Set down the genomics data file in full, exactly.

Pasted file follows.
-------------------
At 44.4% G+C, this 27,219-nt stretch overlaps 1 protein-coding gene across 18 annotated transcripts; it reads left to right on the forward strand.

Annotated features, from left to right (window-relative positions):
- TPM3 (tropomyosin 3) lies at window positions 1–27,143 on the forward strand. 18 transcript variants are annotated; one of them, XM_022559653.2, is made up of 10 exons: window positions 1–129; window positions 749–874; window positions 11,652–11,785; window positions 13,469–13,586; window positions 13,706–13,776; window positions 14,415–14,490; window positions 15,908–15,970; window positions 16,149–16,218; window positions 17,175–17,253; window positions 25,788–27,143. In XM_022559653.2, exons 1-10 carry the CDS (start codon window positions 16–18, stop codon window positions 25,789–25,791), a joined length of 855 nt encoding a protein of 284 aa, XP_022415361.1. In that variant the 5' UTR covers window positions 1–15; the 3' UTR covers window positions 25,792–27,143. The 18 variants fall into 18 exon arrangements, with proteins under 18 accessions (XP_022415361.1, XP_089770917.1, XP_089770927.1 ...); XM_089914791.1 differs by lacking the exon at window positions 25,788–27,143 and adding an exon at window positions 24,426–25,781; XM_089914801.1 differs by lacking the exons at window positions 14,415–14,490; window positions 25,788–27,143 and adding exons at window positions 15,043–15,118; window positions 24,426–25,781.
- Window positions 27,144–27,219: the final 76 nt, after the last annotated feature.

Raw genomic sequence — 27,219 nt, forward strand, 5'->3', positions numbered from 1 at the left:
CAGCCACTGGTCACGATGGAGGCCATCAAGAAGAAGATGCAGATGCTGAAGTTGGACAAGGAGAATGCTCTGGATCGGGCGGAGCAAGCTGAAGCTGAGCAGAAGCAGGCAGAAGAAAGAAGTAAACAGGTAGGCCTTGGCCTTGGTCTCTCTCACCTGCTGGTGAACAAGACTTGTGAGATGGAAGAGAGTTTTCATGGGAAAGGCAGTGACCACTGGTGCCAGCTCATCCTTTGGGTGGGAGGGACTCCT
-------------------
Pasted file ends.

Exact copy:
At 44.4% G+C, this 27,219-nt stretch overlaps 1 protein-coding gene across 18 annotated transcripts; it reads left to right on the forward strand.

Annotated features, from left to right (window-relative positions):
- TPM3 (tropomyosin 3) lies at window positions 1–27,143 on the forward strand. 18 transcript variants are annotated; one of them, XM_022559653.2, is made up of 10 exons: window positions 1–129; window positions 749–874; window positions 11,652–11,785; window positions 13,469–13,586; window positions 13,706–13,776; window positions 14,415–14,490; window positions 15,908–15,970; window positions 16,149–16,218; window positions 17,175–17,253; window positions 25,788–27,143. In XM_022559653.2, exons 1-10 carry the CDS (start codon window positions 16–18, stop codon window positions 25,789–25,791), a joined length of 855 nt encoding a protein of 284 aa, XP_022415361.1. In that variant the 5' UTR covers window positions 1–15; the 3' UTR covers window positions 25,792–27,143. The 18 variants fall into 18 exon arrangements, with proteins under 18 accessions (XP_022415361.1, XP_089770917.1, XP_089770927.1 ...); XM_089914791.1 differs by lacking the exon at window positions 25,788–27,143 and adding an exon at window positions 24,426–25,781; XM_089914801.1 differs by lacking the exons at window positions 14,415–14,490; window positions 25,788–27,143 and adding exons at window positions 15,043–15,118; window positions 24,426–25,781.
- Window positions 27,144–27,219: the final 76 nt, after the last annotated feature.

Raw genomic sequence — 27,219 nt, forward strand, 5'->3', positions numbered from 1 at the left:
CAGCCACTGGTCACGATGGAGGCCATCAAGAAGAAGATGCAGATGCTGAAGTTGGACAAGGAGAATGCTCTGGATCGGGCGGAGCAAGCTGAAGCTGAGCAGAAGCAGGCAGAAGAAAGAAGTAAACAGGTAGGCCTTGGCCTTGGTCTCTCTCACCTGCTGGTGAACAAGACTTGTGAGATGGAAGAGAGTTTTCATGGGAAAGGCAGTGACCACTGGTGCCAGCTCATCCTTTGGGTGGGAGGGACTCCT